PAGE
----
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Water Tracker

A monthly assessment of trends in water supply
and use for Santa Clara County, California


As of July 1, 2016

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Santa Clara County residents and businesses reduced water use by 36% in May 2016 compared to May 2013. This brings the cumulative 2016 water savings through May to 29% compared to the same period of 2013.

Realizing parts of the state were better off than others in terms of water supply, on May 18, 2016, the State Water Resources Control Board (State Board) adopted an updated Emergency Regulation that allowed water retailers throughout the state to determine their conservation standard based on local conditions. Wholesale water suppliers, such as the District, were required to calculate how much water they expect they can deliver to each of their water retailers over the three year period. The District has posted the information required pursuant to the State Board Emergency Regulation on its website.

At their June 14 meeting, the District’s Board of Directors lowered its water use reduction target for the period extending through January 2017, but emphasized that residents should continue their efforts to conserve in this ongoing drought. The Board also called for local water providers to continue to institute mandatory measures, as needed, to reach the 20 percent target, and called for restrictions on watering schedules to a maximum of three times a week, up from the two day a week schedule most areas of the county have had in place since the spring of 2015.




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Rainfall in San Jose:

  • Month of June = 0 inches
  • Rainfall year total = 13.78 inches or 96% of annual average (Rainfall year is July 1 to June 30)



Local Reservoirs

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  • Total July 1 storage = 99,746 acre-feet
    (Click here for current local reservoir storage)
    • 92% of 20-year average for that date
    • 59% of total capacity
    • 81% of restricted capacity storage
      (169,009 acre-feet total storage capacity limited by seismic restrictions to 122,924 acre-feet)
  • Approximately 6,208 acre-feet of Imported Water delivered into local reservoirs during June 2016
  • Total releases to streams (local and imported water) during June was 8,964 acre-feet



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Groundwater Storage:  End of 2016 storage is predicted to fall within Stage 2 (Alert) of the Water Shortage Contingency Plan:

Groundwater Table

Santa Clara Plain
Santa Clara Plain

Coyote Valley
Coyote Valley

Llagas Subbasin
Llagas Subbasin

(click to enlarge)


Imported water

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  • 2016 State Water Project (SWP) and Central Valley Project (CVP) allocations:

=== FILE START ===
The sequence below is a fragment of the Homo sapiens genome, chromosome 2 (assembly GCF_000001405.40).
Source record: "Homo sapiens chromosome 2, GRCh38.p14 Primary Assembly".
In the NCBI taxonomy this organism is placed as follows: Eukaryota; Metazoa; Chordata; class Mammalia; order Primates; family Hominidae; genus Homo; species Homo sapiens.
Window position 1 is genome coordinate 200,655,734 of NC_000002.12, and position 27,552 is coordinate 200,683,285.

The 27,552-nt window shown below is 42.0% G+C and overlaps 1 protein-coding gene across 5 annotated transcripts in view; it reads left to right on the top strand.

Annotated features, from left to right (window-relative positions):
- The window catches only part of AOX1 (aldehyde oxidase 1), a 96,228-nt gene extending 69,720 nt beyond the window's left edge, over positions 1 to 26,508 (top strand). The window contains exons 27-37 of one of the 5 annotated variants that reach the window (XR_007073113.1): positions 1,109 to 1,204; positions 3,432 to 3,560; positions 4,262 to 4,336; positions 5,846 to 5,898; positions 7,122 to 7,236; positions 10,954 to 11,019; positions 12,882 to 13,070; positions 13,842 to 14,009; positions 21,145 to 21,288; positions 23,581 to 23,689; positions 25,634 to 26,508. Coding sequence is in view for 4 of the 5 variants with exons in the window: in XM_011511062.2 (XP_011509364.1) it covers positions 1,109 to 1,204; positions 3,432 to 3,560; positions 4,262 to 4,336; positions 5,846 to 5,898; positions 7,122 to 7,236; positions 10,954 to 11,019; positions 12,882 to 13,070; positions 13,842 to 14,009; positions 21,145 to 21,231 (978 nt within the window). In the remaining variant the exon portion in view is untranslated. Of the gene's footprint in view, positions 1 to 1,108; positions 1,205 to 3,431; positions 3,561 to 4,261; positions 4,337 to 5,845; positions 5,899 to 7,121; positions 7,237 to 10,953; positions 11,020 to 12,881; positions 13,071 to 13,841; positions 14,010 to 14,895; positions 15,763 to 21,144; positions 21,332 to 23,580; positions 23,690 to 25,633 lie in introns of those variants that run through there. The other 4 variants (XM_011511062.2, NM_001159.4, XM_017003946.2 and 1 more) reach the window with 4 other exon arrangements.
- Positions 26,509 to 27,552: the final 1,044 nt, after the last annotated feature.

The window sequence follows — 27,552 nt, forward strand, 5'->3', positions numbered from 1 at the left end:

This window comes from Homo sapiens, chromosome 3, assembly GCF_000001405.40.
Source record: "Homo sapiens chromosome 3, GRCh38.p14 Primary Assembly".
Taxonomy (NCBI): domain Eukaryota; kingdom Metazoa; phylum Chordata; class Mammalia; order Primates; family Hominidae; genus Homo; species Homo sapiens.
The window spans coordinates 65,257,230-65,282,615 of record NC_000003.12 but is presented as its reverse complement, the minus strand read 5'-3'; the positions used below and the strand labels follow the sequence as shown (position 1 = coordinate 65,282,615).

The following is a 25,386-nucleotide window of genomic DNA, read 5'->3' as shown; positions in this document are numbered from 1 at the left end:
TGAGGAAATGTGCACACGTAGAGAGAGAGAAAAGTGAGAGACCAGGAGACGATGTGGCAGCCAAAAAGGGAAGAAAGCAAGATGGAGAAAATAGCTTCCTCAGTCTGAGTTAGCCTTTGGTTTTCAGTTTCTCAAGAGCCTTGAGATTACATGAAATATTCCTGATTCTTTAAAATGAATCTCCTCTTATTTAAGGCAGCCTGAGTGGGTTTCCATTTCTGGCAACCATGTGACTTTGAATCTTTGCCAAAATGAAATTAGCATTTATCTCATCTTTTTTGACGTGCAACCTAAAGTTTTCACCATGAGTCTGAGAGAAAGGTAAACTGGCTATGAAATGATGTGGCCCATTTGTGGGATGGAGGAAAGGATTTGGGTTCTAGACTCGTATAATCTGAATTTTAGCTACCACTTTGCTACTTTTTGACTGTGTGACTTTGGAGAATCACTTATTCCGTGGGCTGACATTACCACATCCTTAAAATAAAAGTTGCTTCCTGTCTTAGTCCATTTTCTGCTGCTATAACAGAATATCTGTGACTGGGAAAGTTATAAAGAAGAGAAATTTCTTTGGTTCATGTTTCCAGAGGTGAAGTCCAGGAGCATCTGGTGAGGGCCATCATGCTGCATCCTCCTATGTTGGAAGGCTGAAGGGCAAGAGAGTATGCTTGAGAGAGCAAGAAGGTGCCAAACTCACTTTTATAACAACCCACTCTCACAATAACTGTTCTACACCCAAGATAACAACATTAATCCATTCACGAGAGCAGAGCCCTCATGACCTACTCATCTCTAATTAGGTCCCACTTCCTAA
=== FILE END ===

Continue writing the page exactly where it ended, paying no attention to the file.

• 2016 SWP allocation: 60% = 60,000 acre-feet
    • 2016 CVP allocations South-of-Delta:  Municipal and Industrial water service contractors:  55% of historic use = 71,500 acre-feet, Agriculture water service contractors:  5% = 1,655 acre feet
  • Reservoir storage (map) (table), as of June 28, 2016: 
    • Shasta Reservoir at 87% of capacity (107% of average for this date)
    • Oroville Reservoir at 85% of capacity (104% of

      Delta Flows

      (click to enlarge) 

      average for this date)
    • San Luis Reservoir at 19% of capacity (30% of average for this date)
  • Daily reservoir storage summary (map) (table), current
  • District Semitropic groundwater bank reserves: An estimated 185,257 acre-feet as of June 28, 2016
  • Estimated Hetch Hetchy deliveries to Santa Clara County
    • Month of June = 4,170 acre-feet
    • 2016 Total = 19,542 acre-feet
    • Five-year average is 48,700 acre-feet 



Treated water 

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  • Treated Water DeliveredBelow average demands of 10,253 acre-feet delivered in June
  • This total is 86% of the five-year average for June
  • Year-to-date = 38,492 acre-feet or 74% of the five-year average



Conserved water


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  • /uploadedImages/Services/CleanReliableWater/WaterSupplyPlanning/WaterTracker_documents_and_images/1-Final_Docs_and_Images/11.Aug_2013_Total-Water-Use.jpgSaved 63,000 acre-feet in FY15 from long-term program (baseline year is 1992)
  • Long-term program goal is to save nearly 68,000 acre-feet in FY16
  • The Board has called for a 20% reduction and a limit of three days per week for irrigation of ornamental landscape with potable water
  • Achieved a 29% reduction in water use through the first five months of 2016, compared to 2013


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  • Recycled WaterEstimated June 2016 production  =  1,600 acre-feet
  • Estimated year-to-date through June = 6,200 acre-feet or 74% of the five-year average
  • Silicon Valley Advanced Water Purification Center produced an estimated 3.4 billion gallons (10,500 acre-feet) of advanced purified recycled water since March 25, 2014.  The purified water is blended with existing tertiary recycled water for South Bay Water Recycling Program's customer